It is by the grace of the Supreme Lord that we become recipients of the grace of the Master of our times. It is, after all, the Supreme Lord who sends Masters to our plane of existence to reveal to us, in words that we can understand and in images that we can follow, our spiritual origin, which is our spiritual birthright and the heritage that awaits us – once we declare ourselves willing to return. And we are more than just willing; we are keen, we are so very eager to look into the face of Love again.
A true seeker, says Shams, is one who hangs around other seekers in the hope of finding the one who is sought. Rumi, Shams’ disciple, later mirrored this in a poem when he said that he is looking for anyone who knows of anyone who knows Him.
Everyone who seeks God and who wants nothing from God except God, will surely find what he is seeking. Now, have you made it very clear in your own heart and mind what your soul’s reply will be if you are asked: “What is it that you ask of God?”
No Greater Blessing
We call the spiritual teachings we follow the path of Sant Mat. It was the eighteenth-century mystic, Tulsi Sahib, known as the Saint of Hathras, who first coined the term ‘Sant Mat’ for the teachings of the saints. It is said that he did this in order to stress the basic unity of all the teachings of all true saints. Soami Ji Maharaj took over this term from Tulsi Sahib, and it is by this name that our spiritual path is now known.
Have you ever wondered what is it in us that makes us want to follow this path and heed the saints; what it is in certain humans that makes them want to hear words of profound wisdom? At some stage in their lives these people realize that there is more to the world than the purely material sphere of existence. They develop a sensing and a knowing that a deeper love exists, and they start longing for the Lord, wanting to experience the ecstasy of spiritual love. Before they even have the words to express it, they feel the need to experience the joyous exuberance of being in touch with the creative loving force we call the Holy Spirit or Shabd. They realize that what the sixteenth-century saint Tulisdas says in the following verse is true:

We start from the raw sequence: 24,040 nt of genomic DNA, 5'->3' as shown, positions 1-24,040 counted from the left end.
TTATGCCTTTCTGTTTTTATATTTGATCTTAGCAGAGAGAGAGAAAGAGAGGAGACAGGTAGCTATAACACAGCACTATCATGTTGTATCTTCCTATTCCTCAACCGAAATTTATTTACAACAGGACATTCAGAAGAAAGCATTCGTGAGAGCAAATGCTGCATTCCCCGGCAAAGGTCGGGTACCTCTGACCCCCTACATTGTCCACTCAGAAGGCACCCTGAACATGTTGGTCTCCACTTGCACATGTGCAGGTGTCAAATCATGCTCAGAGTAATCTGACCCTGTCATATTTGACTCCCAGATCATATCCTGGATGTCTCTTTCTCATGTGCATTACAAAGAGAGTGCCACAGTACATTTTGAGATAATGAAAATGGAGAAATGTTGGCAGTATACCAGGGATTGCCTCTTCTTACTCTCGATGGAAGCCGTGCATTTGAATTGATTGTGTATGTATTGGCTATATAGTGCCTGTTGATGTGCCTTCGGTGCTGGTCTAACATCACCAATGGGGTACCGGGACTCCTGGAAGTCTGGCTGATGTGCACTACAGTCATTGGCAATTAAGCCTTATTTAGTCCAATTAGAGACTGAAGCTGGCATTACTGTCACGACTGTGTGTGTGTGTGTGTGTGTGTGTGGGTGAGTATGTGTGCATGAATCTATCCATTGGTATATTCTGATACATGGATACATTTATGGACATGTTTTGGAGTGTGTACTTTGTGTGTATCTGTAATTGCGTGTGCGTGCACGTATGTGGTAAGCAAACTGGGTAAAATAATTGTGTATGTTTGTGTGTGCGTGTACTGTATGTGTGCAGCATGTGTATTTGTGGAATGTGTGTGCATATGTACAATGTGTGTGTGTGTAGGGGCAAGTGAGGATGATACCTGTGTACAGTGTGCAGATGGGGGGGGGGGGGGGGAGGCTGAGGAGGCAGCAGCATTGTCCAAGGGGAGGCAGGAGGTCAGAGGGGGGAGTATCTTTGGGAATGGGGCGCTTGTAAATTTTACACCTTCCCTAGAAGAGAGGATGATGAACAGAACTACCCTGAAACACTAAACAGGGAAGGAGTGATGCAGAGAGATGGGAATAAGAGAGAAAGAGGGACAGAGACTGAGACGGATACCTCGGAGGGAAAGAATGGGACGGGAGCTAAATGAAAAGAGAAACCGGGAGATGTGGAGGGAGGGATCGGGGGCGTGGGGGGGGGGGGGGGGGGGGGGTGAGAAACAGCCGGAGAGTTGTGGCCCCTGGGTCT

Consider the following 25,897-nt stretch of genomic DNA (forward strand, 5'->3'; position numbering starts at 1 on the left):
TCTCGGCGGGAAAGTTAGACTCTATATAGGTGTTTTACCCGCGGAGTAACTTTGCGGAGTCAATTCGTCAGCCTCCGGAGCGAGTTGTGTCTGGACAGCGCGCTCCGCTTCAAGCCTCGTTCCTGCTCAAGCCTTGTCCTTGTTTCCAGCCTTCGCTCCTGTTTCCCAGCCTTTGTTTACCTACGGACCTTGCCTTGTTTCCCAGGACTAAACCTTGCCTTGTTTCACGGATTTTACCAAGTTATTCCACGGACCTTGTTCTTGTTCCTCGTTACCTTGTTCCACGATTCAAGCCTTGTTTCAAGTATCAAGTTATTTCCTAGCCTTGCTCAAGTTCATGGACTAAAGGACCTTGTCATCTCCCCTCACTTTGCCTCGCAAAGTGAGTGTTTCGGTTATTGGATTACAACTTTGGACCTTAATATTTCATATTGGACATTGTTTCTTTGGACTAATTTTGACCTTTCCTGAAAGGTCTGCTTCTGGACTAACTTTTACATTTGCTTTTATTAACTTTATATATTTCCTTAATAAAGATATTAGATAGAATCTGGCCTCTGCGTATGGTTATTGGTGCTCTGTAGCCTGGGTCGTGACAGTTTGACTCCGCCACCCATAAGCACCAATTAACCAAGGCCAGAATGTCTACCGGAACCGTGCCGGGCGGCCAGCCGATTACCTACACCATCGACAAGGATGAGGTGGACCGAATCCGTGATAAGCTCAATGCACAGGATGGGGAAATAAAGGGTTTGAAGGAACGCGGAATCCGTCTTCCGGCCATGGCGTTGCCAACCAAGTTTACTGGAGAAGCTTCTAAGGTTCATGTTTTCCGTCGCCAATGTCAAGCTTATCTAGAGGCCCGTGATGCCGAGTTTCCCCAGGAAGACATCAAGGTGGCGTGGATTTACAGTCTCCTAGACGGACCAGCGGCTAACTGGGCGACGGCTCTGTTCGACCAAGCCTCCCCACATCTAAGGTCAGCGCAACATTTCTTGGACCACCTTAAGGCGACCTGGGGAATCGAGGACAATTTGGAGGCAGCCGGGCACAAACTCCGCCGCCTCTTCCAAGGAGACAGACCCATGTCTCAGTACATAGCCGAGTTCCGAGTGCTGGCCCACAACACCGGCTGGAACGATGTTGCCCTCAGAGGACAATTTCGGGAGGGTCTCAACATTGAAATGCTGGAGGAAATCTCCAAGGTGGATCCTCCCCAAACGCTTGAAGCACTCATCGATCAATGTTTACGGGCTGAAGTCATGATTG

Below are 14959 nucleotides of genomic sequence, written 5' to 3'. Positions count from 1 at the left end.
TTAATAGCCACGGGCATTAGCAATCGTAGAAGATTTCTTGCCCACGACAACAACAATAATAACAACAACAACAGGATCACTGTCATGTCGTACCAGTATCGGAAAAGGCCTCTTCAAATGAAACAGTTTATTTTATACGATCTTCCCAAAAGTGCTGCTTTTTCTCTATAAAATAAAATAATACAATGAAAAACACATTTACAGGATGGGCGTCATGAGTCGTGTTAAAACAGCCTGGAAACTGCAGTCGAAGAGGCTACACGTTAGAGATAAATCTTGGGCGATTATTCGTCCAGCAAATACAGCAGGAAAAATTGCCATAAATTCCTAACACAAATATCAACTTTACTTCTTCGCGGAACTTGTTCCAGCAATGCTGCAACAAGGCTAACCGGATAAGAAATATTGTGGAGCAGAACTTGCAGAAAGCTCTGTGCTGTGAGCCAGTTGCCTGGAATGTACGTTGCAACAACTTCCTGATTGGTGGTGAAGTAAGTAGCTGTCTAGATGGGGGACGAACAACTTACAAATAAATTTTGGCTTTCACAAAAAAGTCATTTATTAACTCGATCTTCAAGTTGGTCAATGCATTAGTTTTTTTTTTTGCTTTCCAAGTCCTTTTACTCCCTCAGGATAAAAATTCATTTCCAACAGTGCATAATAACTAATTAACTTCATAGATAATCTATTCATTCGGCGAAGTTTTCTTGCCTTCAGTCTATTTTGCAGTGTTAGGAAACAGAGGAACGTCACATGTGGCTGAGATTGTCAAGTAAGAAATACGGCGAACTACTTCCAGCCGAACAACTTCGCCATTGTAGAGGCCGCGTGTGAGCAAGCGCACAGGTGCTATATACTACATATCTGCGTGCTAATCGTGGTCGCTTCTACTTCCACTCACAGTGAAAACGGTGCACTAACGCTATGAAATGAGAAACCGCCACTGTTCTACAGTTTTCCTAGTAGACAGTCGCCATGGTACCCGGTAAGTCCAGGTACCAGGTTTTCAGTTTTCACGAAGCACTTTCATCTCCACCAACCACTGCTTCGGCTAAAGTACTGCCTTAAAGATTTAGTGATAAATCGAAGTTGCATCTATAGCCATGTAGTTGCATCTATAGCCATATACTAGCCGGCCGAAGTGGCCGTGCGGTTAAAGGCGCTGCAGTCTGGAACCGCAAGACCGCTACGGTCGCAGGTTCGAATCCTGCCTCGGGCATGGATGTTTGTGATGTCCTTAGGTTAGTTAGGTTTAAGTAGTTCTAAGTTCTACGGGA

There can be no happiness for the soul
And no rest for the mind, even in a dream,
If one does not meditate on God,
And relinquish desire, which is the abode of sorrow.
The Teachings of Goswami Tulsidas
Seekers then set off on a journey of discovery, wanting to walk the path that leads them back to the Lord. In order to do this and make headway towards self-and God-realization a person must fit certain requirements. Apart from developing a deep love and longing for the Lord, one also needs courage and steadfastness in the face of what will constitute the biggest challenge of one’s life: reuniting with the Supreme Lord. We will need stamina to stay the course, and a high level of spiritual fitness if we are to make the grade. It is a long and arduous climb to the top and we do not see results overnight.
The next thing that is required is honesty and truthfulness. By not deceiving ourselves or others in any way, and by taking an honest look at ourselves and the efforts we put in to make progress, we can monitor our efforts and adjust them according to our goal: the attainment of spiritual liberty and freedom from the dictates of the mind.
Thirdly, we need to develop humility. We have to become a humble servant of our Master, placing our trust in him and following his instructions implicitly, adhering to the principles of Sant Mat and not thinking that we know better about what is required in changing our lifestyle to suit our spiritual purpose. Should we adhere to the path of Sant Mat with courage, honesty and humility, we stand to gain an immense reward for our efforts.